Obama stands up for UN ambassador over Benghazi attack
President takes a tough stand with Republicans while supporting UN ambassador, but he leaves door open for compromise on tax increases
In his first news conference since winning re-election, US President Barack Obama has shown he is ready to go toe-to-toe with Republicans over fallout from the deadly attack on the US consulate in Libya, even as he left open the door to compromise over year-end tax increases.
Speaking in the East Room of the White House, the typically cool Obama displayed a rare flash of anger in defending Susan Rice, the US ambassador to the United Nations, whom some Republicans have accused of spreading inaccurate information about the September 11 attack on the diplomatic outpost in Benghazi. Rice is a potential pick for secretary of state, although some Republican senators have sworn to block her nomination.
Republican senators John McCain and Lindsey Graham were picking on an "easy target," he said. If they "want to go after somebody, they should go after me".
The tough talk was a clear contrast from Obama's core post-election message: he's ready to deal with House Republicans to avoid the tax rises and spending cuts that are scheduled to take effect in the new year, which could smack the economy back into a recession.
He also weighed in on the scandal involving former CIA director David Petraeus and General John Allen, commander of US and international forces in Afghanistan, which has become an enormous distraction just as Obama had hoped to focus on the federal budget.
"I have no evidence at this point from what I've seen that classified information was disclosed that in any way would have had a negative impact on our national security," he said.
The president's remarks, and shifting tone, reflected the mix of issues that await him. As Obama lays the groundwork for his second term, he will look to a familiar cast of characters on Capitol Hill for aid with legislation, a potentially legacy-making tax and budget deal and nominations to replace cabinet secretaries.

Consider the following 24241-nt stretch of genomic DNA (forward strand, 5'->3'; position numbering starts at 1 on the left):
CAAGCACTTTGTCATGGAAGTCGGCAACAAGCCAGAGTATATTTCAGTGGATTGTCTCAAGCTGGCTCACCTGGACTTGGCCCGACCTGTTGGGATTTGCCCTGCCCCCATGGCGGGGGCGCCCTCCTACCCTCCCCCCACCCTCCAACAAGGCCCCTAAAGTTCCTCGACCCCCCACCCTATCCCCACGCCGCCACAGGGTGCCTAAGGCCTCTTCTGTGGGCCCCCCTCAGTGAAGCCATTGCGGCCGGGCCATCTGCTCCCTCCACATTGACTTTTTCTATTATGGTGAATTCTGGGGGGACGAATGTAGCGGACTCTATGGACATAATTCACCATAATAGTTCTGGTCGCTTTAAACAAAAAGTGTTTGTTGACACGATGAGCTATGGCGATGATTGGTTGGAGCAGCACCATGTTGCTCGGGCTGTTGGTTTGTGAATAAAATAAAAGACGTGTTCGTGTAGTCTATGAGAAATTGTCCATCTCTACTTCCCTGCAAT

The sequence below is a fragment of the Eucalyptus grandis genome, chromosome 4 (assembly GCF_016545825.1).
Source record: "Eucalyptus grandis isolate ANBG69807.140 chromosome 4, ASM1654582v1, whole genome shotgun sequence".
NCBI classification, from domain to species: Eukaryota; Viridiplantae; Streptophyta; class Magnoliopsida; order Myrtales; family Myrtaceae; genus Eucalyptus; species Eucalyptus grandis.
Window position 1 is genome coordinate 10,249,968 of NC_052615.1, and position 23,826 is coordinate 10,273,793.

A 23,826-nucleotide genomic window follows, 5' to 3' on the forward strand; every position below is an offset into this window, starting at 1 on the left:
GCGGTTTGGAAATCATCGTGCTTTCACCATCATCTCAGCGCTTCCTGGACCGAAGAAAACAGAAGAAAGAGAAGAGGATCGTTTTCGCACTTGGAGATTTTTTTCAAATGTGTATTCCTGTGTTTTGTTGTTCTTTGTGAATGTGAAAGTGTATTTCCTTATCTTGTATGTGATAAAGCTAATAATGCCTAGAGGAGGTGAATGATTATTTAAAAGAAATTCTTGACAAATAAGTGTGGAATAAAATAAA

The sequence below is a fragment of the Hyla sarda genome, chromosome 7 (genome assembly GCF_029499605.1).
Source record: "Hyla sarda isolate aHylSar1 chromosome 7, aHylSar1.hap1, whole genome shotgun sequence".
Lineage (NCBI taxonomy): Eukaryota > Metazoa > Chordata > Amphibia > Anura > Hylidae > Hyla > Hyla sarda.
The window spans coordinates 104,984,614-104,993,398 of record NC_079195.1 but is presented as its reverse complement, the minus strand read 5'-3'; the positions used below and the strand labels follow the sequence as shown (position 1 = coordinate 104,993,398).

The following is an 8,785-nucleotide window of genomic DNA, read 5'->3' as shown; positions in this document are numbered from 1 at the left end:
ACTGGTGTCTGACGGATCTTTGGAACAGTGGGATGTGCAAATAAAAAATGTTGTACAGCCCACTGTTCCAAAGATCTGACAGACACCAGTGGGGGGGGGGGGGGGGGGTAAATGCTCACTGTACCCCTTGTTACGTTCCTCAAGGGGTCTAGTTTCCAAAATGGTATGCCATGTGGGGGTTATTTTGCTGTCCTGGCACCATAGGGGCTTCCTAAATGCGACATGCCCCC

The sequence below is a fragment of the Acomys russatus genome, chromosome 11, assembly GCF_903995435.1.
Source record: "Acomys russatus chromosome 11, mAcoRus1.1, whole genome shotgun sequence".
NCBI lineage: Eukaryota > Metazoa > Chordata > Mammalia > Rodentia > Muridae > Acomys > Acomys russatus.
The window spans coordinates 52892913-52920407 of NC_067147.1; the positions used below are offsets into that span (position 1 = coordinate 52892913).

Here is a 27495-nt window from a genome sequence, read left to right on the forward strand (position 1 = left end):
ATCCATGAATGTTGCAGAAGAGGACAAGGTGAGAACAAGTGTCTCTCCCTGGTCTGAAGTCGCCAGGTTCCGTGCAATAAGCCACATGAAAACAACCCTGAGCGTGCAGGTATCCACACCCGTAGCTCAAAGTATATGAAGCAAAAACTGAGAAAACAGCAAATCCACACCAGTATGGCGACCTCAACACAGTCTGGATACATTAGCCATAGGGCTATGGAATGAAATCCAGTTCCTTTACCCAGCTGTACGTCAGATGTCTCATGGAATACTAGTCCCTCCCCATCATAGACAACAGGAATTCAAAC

The fight over one post is brewing even before Obama names his choice. Graham and McCain have pounced on talk of Rice's possible nomination and used it as a cudgel in the fight over when the White House knew what prompted the September 11 attack that killed four Americans, including the US ambassador to Libya.
Republicans have accused the administration of downplaying the incident for political reasons when US officials initially described it as a spontaneous reaction to an anti-Islamic film, rather than a terrorist attack. Rice was among the first administration officials to make extended comments on the matter.
"To besmirch her reputation is outrageous," Obama said. He understood the debate over whether the Benghazi compound was properly secured, he said, "but when they go after the UN ambassador, apparently because they think she's an easy target, then they've got a problem with me".
McCain took to the Senate floor to respond. "This president or this administration has either been guilty of colossal incompetence or engaged in a cover-up," he said.
Obama will have to try to keep the heated rhetoric from souring negotiations with Republicans to avoid the so-called fiscal cliff, the tax increases and spending cuts scheduled to take effect in the new year unless the White House and lawmakers compromise.
Halting middle-class tax increases would limit the threat, Obama said, adding, "We could get that done by next week".
The Senate has already passed legislation that would preserve current rates for income up to US$250,000 for families and US$200,000 for individuals.
Obama is scheduled to meet congressional leaders from both parties today.
House speaker John Boehner has made an opening offer that would extend all of the expiring tax rates for another year while Congress and the White House work on a broader overhaul of the tax code. The White House has been cool to Boehner's offer.